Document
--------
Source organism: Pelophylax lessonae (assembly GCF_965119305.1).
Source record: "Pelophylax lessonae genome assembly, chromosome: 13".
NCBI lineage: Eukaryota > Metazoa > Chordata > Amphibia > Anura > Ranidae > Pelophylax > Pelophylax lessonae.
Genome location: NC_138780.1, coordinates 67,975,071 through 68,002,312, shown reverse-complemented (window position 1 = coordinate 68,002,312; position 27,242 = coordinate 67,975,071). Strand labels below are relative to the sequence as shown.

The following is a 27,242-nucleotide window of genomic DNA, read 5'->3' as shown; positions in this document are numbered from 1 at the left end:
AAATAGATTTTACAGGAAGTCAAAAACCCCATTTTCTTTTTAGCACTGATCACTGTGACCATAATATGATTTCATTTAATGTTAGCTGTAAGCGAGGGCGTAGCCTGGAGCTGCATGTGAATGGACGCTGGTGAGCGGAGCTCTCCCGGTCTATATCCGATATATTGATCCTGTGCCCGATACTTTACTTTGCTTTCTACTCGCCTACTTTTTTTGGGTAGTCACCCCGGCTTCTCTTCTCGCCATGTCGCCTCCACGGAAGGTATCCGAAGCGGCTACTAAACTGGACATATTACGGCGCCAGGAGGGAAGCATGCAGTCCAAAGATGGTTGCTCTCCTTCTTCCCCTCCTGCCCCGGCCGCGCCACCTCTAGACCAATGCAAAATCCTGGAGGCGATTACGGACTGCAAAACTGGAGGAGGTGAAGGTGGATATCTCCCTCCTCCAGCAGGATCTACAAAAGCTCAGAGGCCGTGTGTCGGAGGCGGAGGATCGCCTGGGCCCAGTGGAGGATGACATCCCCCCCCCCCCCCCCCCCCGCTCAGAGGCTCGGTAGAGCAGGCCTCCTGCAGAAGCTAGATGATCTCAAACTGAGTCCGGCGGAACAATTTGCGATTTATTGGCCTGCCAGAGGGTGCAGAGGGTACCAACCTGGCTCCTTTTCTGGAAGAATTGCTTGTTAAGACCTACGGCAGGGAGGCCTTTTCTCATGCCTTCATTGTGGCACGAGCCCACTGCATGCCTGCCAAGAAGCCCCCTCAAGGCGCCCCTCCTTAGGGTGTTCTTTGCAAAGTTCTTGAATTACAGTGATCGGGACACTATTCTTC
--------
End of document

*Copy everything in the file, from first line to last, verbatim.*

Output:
Source organism: Pelophylax lessonae (assembly GCF_965119305.1).
Source record: "Pelophylax lessonae genome assembly, chromosome: 13".
NCBI lineage: Eukaryota > Metazoa > Chordata > Amphibia > Anura > Ranidae > Pelophylax > Pelophylax lessonae.
Genome location: NC_138780.1, coordinates 67,975,071 through 68,002,312, shown reverse-complemented (window position 1 = coordinate 68,002,312; position 27,242 = coordinate 67,975,071). Strand labels below are relative to the sequence as shown.

The following is a 27,242-nucleotide window of genomic DNA, read 5'->3' as shown; positions in this document are numbered from 1 at the left end:
AAATAGATTTTACAGGAAGTCAAAAACCCCATTTTCTTTTTAGCACTGATCACTGTGACCATAATATGATTTCATTTAATGTTAGCTGTAAGCGAGGGCGTAGCCTGGAGCTGCATGTGAATGGACGCTGGTGAGCGGAGCTCTCCCGGTCTATATCCGATATATTGATCCTGTGCCCGATACTTTACTTTGCTTTCTACTCGCCTACTTTTTTTGGGTAGTCACCCCGGCTTCTCTTCTCGCCATGTCGCCTCCACGGAAGGTATCCGAAGCGGCTACTAAACTGGACATATTACGGCGCCAGGAGGGAAGCATGCAGTCCAAAGATGGTTGCTCTCCTTCTTCCCCTCCTGCCCCGGCCGCGCCACCTCTAGACCAATGCAAAATCCTGGAGGCGATTACGGACTGCAAAACTGGAGGAGGTGAAGGTGGATATCTCCCTCCTCCAGCAGGATCTACAAAAGCTCAGAGGCCGTGTGTCGGAGGCGGAGGATCGCCTGGGCCCAGTGGAGGATGACATCCCCCCCCCCCCCCCCCCCCGCTCAGAGGCTCGGTAGAGCAGGCCTCCTGCAGAAGCTAGATGATCTCAAACTGAGTCCGGCGGAACAATTTGCGATTTATTGGCCTGCCAGAGGGTGCAGAGGGTACCAACCTGGCTCCTTTTCTGGAAGAATTGCTTGTTAAGACCTACGGCAGGGAGGCCTTTTCTCATGCCTTCATTGTGGCACGAGCCCACTGCATGCCTGCCAAGAAGCCCCCTCAAGGCGCCCCTCCTTAGGGTGTTCTTTGCAAAGTTCTTGAATTACAGTGATCGGGACACTATTCTTC